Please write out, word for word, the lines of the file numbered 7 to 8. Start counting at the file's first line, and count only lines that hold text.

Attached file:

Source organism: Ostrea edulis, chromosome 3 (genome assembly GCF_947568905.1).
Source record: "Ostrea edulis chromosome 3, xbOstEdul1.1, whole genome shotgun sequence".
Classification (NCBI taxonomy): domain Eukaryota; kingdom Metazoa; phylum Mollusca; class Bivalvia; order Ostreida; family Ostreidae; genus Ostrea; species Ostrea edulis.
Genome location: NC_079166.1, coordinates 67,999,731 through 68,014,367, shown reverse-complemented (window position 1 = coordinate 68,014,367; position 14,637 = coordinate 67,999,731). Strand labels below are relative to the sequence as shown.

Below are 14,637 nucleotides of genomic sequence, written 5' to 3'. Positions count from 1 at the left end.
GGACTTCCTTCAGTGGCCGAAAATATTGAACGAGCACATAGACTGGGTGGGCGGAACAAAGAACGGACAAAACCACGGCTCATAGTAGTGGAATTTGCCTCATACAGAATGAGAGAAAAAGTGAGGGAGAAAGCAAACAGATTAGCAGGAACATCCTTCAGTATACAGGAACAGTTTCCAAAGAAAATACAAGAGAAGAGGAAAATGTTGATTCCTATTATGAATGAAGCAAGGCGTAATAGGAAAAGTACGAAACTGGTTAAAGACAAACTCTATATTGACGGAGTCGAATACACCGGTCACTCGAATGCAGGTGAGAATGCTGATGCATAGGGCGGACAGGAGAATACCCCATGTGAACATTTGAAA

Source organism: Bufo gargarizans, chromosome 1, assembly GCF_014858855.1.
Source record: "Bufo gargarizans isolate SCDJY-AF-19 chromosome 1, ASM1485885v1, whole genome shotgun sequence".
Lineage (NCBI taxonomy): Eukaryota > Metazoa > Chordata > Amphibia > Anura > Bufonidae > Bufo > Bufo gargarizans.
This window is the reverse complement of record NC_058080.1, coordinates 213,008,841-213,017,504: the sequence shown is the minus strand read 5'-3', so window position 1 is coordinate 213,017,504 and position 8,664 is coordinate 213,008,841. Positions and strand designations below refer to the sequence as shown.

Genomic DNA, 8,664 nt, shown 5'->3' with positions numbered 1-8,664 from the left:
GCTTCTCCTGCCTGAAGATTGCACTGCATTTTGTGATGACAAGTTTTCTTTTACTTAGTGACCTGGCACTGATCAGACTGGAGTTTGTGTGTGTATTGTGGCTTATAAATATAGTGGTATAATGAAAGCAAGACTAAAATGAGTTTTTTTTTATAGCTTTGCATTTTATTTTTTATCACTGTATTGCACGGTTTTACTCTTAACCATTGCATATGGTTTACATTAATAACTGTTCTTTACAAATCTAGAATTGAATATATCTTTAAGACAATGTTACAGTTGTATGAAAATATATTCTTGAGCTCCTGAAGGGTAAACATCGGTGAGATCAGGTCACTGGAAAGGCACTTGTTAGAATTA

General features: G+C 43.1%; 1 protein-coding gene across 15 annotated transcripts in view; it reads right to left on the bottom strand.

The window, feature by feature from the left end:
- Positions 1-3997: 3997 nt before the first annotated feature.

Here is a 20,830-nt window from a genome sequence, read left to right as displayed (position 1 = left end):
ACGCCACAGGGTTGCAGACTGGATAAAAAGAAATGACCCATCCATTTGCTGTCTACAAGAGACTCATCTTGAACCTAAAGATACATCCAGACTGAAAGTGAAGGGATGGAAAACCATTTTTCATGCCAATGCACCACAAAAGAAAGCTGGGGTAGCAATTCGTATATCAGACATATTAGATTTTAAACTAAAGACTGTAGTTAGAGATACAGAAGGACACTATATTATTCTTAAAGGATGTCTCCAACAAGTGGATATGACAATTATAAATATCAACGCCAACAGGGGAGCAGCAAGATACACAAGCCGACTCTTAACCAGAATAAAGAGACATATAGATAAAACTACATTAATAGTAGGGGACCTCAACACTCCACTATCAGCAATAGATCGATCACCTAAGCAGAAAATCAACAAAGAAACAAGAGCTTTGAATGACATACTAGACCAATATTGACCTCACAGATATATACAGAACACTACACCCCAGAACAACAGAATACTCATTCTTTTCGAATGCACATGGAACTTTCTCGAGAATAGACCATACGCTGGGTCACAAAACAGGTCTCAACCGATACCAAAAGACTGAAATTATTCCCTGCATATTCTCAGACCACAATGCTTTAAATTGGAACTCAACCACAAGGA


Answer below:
Source organism: Bufo gargarizans, chromosome 1, assembly GCF_014858855.1.
Source record: "Bufo gargarizans isolate SCDJY-AF-19 chromosome 1, ASM1485885v1, whole genome shotgun sequence".